Isn’t it great that Amazon always reminds you that you bought a book before, so you don’t accidentally buy it again? They do the right thing demonstrating that they value you by putting your financial interests before their profits. It also benefits Amazon’s bottom line too, as they don’t have to undertake a time and resource-consuming returns process when you discover you already have the book.

Why this works in the wonderful world of customers

Imagine if your bank contacted you to tell you that they just launched a new type of account and advised you to switch your money into it so you would earn more interest, or your mobile provider calling you to tell you to switch to a cheaper plan. How likely would you be to trust them more, stay loyal to them because they act like they have your back? Why would you go elsewhere?  And how many friends, family and others on social media would you tell of their honourable behaviour? How many new customers might a business acquire because of acting this way?

If companies act in the customers’ best interests it consistently brings rewards to them in the medium to long term and will always dwarf any short-term profits that may be made by acting in a self-interested way.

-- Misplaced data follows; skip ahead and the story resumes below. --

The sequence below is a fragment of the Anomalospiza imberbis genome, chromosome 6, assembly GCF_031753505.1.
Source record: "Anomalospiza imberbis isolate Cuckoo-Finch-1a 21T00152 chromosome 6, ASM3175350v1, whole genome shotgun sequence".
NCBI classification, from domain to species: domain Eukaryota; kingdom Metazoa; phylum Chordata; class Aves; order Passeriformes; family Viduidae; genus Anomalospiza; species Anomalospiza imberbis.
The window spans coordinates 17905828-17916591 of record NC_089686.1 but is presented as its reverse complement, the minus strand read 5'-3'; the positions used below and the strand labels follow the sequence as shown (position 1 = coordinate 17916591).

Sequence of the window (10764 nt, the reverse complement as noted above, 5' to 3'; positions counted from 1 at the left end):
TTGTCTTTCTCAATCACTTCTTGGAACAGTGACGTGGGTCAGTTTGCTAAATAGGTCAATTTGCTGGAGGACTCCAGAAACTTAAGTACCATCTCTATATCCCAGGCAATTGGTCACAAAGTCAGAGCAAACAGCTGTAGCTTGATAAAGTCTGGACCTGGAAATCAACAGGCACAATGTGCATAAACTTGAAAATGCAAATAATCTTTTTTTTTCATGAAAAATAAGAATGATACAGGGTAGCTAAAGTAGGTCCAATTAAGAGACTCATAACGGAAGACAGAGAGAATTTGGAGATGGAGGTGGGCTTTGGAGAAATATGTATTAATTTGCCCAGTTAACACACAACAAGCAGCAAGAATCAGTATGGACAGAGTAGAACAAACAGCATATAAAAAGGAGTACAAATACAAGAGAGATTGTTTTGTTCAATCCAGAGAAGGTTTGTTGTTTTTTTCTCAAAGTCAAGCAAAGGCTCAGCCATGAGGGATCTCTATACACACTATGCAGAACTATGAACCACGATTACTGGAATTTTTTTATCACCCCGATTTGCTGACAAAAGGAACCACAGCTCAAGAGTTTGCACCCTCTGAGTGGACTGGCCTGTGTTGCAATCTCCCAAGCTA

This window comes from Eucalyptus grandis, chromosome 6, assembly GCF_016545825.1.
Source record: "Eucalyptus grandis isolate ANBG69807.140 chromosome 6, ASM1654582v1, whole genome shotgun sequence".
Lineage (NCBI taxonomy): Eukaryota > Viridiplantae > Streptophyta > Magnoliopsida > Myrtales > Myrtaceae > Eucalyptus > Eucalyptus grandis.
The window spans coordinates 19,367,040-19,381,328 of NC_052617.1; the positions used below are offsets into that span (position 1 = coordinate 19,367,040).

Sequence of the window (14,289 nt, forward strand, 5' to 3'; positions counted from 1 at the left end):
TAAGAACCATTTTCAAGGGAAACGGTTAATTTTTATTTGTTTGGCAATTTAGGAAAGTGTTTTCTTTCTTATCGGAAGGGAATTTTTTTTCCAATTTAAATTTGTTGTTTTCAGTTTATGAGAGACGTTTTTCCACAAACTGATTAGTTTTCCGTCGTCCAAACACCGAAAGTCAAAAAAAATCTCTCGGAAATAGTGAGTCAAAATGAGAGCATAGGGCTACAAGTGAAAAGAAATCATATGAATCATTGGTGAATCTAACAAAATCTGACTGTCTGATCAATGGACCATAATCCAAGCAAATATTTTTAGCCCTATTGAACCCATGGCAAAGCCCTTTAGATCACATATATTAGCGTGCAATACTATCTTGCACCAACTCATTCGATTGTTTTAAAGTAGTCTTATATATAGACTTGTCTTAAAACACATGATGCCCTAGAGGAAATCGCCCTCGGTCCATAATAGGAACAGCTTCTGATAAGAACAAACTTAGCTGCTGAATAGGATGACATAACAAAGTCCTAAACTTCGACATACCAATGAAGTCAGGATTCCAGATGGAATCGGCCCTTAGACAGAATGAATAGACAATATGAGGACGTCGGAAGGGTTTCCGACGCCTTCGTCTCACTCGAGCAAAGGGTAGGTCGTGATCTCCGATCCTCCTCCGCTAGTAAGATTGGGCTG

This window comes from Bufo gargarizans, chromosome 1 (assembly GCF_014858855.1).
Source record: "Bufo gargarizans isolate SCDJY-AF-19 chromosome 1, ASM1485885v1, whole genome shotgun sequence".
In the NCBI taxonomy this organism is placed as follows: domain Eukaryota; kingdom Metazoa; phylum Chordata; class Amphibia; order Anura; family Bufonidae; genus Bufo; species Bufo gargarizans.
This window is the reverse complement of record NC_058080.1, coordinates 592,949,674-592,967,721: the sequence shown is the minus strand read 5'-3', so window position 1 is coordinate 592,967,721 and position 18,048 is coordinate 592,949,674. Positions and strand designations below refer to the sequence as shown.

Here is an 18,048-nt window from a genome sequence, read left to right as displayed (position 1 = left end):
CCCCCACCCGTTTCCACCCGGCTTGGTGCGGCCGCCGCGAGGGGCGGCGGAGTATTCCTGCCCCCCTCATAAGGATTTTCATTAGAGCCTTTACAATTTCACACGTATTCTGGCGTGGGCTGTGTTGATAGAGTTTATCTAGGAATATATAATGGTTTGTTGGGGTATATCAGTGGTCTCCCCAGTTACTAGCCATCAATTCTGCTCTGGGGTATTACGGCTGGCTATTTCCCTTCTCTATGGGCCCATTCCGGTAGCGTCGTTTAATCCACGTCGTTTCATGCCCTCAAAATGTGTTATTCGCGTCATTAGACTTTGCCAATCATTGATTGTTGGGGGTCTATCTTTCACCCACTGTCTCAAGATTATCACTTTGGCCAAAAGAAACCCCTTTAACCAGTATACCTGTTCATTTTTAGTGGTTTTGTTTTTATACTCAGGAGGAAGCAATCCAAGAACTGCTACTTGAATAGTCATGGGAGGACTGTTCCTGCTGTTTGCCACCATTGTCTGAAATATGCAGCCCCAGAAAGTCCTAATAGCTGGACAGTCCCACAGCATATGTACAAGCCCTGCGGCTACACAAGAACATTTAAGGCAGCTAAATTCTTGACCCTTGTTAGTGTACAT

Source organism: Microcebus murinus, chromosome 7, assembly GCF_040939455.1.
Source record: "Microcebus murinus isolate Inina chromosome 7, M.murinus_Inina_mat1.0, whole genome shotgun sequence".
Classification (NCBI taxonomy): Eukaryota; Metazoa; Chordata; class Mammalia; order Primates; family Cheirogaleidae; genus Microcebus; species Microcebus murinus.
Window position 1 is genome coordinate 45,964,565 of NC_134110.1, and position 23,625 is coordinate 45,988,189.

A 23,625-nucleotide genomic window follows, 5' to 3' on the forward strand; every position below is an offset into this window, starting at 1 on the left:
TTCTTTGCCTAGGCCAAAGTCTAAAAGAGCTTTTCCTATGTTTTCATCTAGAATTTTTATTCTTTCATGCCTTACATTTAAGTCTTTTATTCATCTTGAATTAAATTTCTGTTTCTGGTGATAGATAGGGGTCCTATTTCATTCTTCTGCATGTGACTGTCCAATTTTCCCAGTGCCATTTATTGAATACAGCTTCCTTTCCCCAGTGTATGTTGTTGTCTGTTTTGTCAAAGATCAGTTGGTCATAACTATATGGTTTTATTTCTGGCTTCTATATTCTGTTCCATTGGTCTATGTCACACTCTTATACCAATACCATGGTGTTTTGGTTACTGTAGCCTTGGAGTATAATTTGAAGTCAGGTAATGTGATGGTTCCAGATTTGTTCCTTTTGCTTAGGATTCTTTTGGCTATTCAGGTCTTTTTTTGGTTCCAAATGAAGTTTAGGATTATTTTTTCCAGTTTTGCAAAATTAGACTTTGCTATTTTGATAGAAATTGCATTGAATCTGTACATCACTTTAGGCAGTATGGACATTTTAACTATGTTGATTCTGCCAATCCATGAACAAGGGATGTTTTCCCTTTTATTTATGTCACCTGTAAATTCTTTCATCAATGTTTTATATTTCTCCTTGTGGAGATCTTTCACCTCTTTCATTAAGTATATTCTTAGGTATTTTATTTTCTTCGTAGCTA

And on that note I think I will end this article with Mr Macy’s response to Kris’s actions:

“I admit this policy sounds idiotic and impossible. Imagine Macy’s Santa Claus sending customers to Gimbels. But, gentlemen, you cannot argue with success. Look at this, telegrams, messages, telephone calls, the governor’s wife, the mayor’s wife… over 500 thankful parents…expressing undying gratitude to Macy’s. Never in my entire career… have I seen such a tremendous and immediate response…to a merchandising policy. And I’m positive if we expand our policy…we’ll expand our results as well.